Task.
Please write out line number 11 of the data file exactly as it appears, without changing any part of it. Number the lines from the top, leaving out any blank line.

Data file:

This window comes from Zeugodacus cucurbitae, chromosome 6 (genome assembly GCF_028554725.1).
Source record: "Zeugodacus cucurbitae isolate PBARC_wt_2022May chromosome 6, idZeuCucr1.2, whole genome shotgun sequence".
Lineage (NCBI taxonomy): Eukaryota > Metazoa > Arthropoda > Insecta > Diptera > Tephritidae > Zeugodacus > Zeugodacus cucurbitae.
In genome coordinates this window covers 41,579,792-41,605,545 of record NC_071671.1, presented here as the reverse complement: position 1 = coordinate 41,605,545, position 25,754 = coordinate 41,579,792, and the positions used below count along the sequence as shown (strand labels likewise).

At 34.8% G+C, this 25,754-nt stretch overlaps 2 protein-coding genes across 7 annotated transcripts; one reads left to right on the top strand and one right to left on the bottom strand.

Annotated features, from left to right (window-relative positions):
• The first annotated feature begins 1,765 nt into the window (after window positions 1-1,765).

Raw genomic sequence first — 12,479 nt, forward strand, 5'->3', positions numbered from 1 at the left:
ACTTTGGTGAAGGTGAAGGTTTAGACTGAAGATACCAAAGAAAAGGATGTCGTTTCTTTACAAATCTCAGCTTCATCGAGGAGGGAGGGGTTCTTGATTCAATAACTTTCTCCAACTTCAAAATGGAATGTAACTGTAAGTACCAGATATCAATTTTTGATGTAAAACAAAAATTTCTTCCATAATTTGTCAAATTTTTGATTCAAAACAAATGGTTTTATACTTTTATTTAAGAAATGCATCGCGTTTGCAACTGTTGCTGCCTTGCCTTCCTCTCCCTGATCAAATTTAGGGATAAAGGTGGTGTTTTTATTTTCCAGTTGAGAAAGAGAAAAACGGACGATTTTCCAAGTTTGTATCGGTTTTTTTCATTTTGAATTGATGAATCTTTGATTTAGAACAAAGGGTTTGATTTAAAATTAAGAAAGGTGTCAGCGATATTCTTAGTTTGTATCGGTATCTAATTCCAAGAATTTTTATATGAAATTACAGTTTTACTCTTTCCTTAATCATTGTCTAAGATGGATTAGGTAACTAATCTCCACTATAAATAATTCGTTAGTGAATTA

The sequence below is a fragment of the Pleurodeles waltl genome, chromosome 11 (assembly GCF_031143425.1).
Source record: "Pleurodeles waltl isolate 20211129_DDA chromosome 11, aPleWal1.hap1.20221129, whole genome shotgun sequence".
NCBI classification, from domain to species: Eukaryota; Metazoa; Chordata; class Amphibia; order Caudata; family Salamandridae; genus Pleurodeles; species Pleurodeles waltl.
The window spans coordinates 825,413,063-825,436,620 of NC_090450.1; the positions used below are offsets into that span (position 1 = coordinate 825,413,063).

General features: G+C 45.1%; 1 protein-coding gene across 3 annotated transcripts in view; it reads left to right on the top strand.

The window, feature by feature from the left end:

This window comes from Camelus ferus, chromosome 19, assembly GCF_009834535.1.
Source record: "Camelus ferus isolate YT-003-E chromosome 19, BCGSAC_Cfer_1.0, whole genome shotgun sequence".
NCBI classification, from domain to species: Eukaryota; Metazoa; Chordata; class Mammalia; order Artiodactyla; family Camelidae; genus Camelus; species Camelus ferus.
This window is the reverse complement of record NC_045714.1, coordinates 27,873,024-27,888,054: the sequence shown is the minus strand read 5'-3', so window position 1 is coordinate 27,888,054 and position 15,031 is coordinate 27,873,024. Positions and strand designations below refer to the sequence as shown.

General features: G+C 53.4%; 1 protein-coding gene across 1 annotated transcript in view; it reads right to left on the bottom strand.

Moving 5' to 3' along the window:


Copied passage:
Source record: "Pleurodeles waltl isolate 20211129_DDA chromosome 11, aPleWal1.hap1.20221129, whole genome shotgun sequence".